Thursday 19 April 2018

Ill-prepared springboks are there for the taking

eddie o'sullivan

"Next time I see you, remind me not to talk to you!"

Groucho Marx might just be the go-to guy when trying to second-guess Peter de Villiers' mindset today as he delivers an embattled Springboks outfit for the first rugby international at the Aviva.

It's a real measure of how the Irish economy has imploded that this game isn't a sell-out and it's clearly been a difficult week for the IRFU, with clubs forcing a dramatic rethink on their ticketing policy. Bottom line, if they knew 18 months ago what they know now, there's not a chance the Union would have committed to a four-Test autumn series.

That said, one smart marketing strategy might have been to ask De Villiers and his world champions to pitch up in Dublin a little earlier than just 48 hours before kick-off. Because there's nobody in the game more accomplished at getting a rugby public animated than the South Africa coach.

I'm being tongue-in-cheek, of course. The Springboks had the small matter of a Currie Cup final to deal with last weekend, before getting their heads right for the journey north. Circumstance ensures that they have come to Dublin a little half-baked.

That said, in De Villiers, they have a modern-day PC Barnum at the tiller. It's become a case of 'roll up, roll up' almost whenever he settles at a press conference dais. This is good for journalists, of course, because Peter's pronouncements tend to be more Groucho than Karl in content.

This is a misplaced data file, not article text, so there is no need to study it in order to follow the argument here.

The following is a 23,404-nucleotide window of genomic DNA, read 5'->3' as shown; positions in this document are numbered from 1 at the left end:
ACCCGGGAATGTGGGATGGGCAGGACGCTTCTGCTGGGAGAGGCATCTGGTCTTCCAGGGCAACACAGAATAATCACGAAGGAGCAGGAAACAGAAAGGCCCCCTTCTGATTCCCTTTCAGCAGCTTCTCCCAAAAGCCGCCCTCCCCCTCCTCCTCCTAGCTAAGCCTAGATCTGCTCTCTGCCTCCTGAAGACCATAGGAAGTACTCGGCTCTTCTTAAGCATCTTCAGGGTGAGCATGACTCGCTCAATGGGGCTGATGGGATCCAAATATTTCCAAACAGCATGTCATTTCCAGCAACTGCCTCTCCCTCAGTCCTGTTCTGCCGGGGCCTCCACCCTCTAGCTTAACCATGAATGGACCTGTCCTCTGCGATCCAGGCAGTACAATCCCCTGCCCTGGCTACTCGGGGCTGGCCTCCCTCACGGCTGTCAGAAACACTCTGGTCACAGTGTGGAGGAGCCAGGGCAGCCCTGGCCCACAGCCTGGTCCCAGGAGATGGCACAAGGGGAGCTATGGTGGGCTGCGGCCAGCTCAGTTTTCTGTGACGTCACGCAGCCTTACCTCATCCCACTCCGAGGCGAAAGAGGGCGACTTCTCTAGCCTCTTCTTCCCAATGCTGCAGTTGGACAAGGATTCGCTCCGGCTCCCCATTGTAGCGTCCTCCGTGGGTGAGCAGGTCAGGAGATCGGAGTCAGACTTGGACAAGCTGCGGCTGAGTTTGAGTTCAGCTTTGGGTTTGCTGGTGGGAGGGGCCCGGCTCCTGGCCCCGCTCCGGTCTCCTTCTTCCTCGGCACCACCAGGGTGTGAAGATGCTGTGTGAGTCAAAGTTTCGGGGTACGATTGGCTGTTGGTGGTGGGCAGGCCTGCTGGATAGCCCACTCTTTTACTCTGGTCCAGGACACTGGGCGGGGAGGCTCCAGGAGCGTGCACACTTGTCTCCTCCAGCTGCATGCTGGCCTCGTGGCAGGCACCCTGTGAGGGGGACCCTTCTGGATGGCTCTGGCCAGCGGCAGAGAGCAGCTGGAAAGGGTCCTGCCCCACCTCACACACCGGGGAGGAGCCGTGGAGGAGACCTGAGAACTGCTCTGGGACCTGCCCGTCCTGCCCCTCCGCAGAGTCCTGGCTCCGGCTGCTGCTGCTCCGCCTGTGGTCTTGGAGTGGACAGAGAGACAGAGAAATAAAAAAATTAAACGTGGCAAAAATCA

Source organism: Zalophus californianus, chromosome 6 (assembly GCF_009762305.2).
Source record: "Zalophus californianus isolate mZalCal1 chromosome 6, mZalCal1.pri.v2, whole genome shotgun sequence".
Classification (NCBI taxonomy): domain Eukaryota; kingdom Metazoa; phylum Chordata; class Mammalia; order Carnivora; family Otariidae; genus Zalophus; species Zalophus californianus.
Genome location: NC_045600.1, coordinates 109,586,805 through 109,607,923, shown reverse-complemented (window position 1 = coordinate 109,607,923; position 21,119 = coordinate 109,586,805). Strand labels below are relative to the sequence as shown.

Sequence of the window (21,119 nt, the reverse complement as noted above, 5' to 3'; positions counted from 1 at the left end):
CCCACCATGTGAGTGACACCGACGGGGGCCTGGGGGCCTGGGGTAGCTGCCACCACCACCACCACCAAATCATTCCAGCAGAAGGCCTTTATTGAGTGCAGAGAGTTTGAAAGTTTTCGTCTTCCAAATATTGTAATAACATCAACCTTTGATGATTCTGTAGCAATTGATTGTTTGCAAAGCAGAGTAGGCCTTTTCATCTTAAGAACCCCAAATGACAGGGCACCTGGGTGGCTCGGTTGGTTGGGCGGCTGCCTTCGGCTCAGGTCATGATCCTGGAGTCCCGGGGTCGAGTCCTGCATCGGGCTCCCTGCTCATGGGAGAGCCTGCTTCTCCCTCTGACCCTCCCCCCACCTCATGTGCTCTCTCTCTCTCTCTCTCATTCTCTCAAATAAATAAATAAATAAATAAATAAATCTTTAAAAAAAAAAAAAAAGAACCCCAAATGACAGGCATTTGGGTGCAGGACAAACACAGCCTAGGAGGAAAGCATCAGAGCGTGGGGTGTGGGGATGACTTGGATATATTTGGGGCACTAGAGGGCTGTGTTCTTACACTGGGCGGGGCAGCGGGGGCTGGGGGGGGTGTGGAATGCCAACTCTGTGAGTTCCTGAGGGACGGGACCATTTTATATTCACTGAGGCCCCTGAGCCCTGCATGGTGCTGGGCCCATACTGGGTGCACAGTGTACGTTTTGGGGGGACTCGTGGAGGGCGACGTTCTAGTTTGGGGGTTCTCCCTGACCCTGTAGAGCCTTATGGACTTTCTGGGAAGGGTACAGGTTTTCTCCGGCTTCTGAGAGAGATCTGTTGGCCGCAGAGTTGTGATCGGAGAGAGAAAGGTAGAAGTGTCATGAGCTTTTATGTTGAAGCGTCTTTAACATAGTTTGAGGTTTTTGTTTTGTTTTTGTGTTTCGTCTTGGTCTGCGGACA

There are a great many troubling issues to concentrate Springbok minds just now after a pretty abject Tri Nations campaign. But nothing swallows up more column inches than the eccentricities of their coach.

It could, of course, be argued that De Villiers is merely one of rugby's more colourful characters and, thereby, someone to be cherished. He certainly has a remarkable propensity for talking with a size 12 wedged firmly in the mouth.

Trouble is, incendiary press conference outbursts don't sit well against a backdrop of erratic team performances. The Springboks have had such a poor 2010 that De Villiers' position might well be under serious threat if their World Cup defence wasn't now at such close proximity.

Jake White, his immediate predecessor, even took the extraordinary step of publicly offering his services as an alternative. Not Jake's classiest move, I thought. But a fair barometer of how fraught the situation has become.

So De Villiers is very much under scrutiny on this November tour, hardly a predicament his employers will welcome at this juncture.


The Springboks need a big-game win on this tour and that probably equates to victory either at the Aviva or against England at Twickenham. They are probably even more vulnerable than when shot down in the freezing fog of Croke Park a year ago, not -- mind -- that they aren't capable of hitting the ground with all guns blazing today.

I just question whether those guns possess their customary firepower.